When converting a low ceiling to a vaulted or cathedral ceiling, the general idea is to open up the room, creating more air and light and generally improving the overall look of the home. However, this project is a significant remodel. You should approach it with a great deal of care and consult a residential structural engineer or contractor with experience in this area.
Things You'll Need
2-by-4 or other appropriate lumber
Rigid insulation sheets
Plastic drywall knife
Drywall sanding sheets
Paintbrushes or rollers
Painter's tape (optional)
Demolishing the Low Ceiling
Demolish the existing drywall in the ceiling with a hammer. Sweep up the mess later. Pry any remaining drywall or other material off the ceiling with a crowbar.
Consult with a professional about which cross supports you can safely remove with an electric saw. Do not remove any other supports or you'll risk your roof sagging or even caving in.
Brace the roof using an alternative method for cross supports. An engineer or contractor will suggest the appropriate method but usually involves constructing new rafters. Typically, you would use 2-by-4 beams and wood screws, but a professional may suggest larger pieces of wood depending on the structure of the roof. Carefully measure each new rafter before cutting to size.
Use an electric drill to install the rafters along the underside of the roof. They must be secured to the existing structure to ensure stability. Ask a qualified contractor or engineer to inspect the bracing before you continue.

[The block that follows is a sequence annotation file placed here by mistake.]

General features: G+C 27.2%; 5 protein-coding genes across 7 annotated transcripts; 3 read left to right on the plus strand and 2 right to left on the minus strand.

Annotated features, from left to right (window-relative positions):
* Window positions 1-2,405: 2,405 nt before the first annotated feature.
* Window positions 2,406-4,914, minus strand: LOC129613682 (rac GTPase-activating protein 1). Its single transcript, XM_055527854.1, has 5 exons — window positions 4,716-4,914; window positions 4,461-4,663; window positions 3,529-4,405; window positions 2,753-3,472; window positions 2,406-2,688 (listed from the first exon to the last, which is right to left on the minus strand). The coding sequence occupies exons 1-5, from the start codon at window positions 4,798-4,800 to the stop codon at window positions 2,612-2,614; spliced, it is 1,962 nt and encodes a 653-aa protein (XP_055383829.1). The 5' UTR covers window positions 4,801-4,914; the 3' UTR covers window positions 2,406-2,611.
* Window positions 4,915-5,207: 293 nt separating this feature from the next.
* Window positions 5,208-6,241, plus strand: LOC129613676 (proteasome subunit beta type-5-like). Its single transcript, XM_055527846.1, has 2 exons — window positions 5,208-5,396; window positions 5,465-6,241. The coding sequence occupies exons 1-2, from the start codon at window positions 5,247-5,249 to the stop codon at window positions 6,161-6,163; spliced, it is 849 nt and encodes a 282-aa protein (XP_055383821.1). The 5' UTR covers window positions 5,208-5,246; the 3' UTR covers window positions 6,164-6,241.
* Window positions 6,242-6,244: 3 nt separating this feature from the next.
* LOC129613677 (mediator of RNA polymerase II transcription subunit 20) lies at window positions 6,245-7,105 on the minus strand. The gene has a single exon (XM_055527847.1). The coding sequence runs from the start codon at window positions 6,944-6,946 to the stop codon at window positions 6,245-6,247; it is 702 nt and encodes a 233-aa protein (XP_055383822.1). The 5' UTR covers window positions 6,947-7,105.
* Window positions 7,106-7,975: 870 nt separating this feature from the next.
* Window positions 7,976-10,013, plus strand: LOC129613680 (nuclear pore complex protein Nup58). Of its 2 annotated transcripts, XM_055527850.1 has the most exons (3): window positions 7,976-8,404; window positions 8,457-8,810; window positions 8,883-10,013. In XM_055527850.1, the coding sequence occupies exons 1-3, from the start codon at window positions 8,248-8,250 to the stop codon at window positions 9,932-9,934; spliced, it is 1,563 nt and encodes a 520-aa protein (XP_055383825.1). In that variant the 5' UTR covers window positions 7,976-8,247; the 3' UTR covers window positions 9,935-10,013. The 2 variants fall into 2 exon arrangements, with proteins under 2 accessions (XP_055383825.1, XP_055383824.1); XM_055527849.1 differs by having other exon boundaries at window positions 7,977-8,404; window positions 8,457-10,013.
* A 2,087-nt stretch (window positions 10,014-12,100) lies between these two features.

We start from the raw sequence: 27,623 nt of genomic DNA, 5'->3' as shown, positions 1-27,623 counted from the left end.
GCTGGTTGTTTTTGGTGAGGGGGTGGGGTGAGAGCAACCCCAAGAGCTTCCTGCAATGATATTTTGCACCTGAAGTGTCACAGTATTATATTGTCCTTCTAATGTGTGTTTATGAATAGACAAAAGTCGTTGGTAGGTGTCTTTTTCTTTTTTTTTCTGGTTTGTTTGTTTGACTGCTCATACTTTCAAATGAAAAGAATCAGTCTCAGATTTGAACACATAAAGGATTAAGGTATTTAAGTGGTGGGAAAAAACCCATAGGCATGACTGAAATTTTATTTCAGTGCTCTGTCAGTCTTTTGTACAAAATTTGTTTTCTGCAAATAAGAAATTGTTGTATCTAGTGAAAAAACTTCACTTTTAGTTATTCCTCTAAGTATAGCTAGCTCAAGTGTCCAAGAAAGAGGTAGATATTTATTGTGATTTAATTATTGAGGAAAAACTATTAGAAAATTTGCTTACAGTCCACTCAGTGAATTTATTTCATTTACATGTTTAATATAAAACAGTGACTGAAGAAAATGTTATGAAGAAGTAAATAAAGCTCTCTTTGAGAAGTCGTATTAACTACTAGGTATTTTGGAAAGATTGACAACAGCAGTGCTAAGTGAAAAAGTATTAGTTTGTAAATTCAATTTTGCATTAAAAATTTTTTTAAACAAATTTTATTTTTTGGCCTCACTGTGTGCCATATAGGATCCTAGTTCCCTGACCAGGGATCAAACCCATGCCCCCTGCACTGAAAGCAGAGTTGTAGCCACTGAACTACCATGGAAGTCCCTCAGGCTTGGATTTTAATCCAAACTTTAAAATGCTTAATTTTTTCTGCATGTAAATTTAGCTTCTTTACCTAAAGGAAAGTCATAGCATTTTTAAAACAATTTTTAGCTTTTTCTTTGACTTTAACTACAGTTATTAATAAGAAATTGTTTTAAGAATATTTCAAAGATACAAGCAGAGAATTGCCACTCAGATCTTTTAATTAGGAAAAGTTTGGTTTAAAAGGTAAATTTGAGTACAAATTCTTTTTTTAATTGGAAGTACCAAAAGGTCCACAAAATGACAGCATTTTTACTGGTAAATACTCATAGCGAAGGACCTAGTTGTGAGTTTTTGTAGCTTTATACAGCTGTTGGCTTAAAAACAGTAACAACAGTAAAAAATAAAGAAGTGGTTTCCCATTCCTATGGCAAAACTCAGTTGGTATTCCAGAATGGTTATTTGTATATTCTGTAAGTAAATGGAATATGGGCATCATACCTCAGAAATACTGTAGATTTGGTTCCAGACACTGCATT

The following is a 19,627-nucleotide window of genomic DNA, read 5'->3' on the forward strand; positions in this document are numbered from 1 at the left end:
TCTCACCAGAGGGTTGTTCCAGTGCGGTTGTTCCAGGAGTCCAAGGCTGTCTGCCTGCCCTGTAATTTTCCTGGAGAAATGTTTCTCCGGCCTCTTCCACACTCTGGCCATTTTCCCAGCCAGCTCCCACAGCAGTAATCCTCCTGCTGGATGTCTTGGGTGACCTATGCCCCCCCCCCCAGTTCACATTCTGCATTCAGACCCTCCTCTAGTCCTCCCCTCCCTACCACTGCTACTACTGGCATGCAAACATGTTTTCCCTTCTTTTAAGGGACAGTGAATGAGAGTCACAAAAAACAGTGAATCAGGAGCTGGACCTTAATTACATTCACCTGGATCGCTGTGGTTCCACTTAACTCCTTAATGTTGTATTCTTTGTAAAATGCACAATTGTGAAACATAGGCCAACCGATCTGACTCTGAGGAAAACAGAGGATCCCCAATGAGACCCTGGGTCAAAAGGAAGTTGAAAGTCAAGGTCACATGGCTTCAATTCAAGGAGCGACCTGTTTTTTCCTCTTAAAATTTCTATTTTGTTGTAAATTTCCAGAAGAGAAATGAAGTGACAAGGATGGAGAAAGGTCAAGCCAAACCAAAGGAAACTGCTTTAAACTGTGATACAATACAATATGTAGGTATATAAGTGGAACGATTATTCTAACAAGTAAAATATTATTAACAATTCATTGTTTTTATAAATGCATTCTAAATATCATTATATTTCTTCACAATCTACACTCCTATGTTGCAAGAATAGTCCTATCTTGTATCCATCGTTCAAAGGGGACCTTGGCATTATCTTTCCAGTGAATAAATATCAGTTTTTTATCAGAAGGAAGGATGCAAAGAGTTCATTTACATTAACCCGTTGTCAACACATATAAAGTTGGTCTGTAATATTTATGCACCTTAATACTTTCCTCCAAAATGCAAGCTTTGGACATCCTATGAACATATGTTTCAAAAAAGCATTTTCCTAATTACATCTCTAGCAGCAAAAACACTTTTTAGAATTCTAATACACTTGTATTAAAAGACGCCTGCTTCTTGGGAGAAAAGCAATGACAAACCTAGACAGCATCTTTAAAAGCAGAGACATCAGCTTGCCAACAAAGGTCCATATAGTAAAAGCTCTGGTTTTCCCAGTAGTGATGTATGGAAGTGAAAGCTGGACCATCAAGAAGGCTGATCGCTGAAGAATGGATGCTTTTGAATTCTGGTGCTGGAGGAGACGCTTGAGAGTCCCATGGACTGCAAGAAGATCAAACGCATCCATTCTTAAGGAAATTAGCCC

Remove any remaining supports or rafters that will be in the way while constructing vaulted ceiling. As a general rule, only remove the minimum required original supports. Leave other supports to give added stability to the finished ceiling.
Installing the Vaulted Ceiling
Install any skylights now since it will be more difficult to install these later. Though they are not difficult to install, consult a professional to determine skylight placement and to be certain they will not interfere with the structural integrity of the roof.
Install rigid insulation sheets according to the manufacturer's instructions. This product will insulate your roof and help provide added structural support.
Measure and cut drywall to the appropriate sizes. Secure these in place with drywall screws. You must have someone help you hold the drywall in place to avoid injury, so recruit a friend or qualified professional to assist you.
Tape all drywall joints with drywall tape. Using the drywall knife and compound, cover this tape, feathering the edges of the compound to better blend it into the drywall. Let dry completely. Sand smooth. Repeat this process once more to obtain a smooth and professional look.
Prime the surface of the vaulted ceiling to seal the drywall. Use a high quality paintbrush, roller, or paint sprayer to avoid unsightly streaks. Allow primer to dry.
Paint the vaulted ceiling your chosen color. If necessary, use your painter's tape to prevent you from getting paint on moldings and other areas.
If you intend to paint the ceiling a darker color, use a tinted primer. Lighter colors should be used with a white primer. Add moldings around the ceiling to enhance the beauty of your work.
Installing a vaulted ceiling can be challenging and dangerous. Consult a qualified professional before beginning demolition.
In most areas, you must have a permit to convert a flat ceiling to a vaulted ceiling. You will usually need an engineer's stamp on your blueprints to obtain this permit.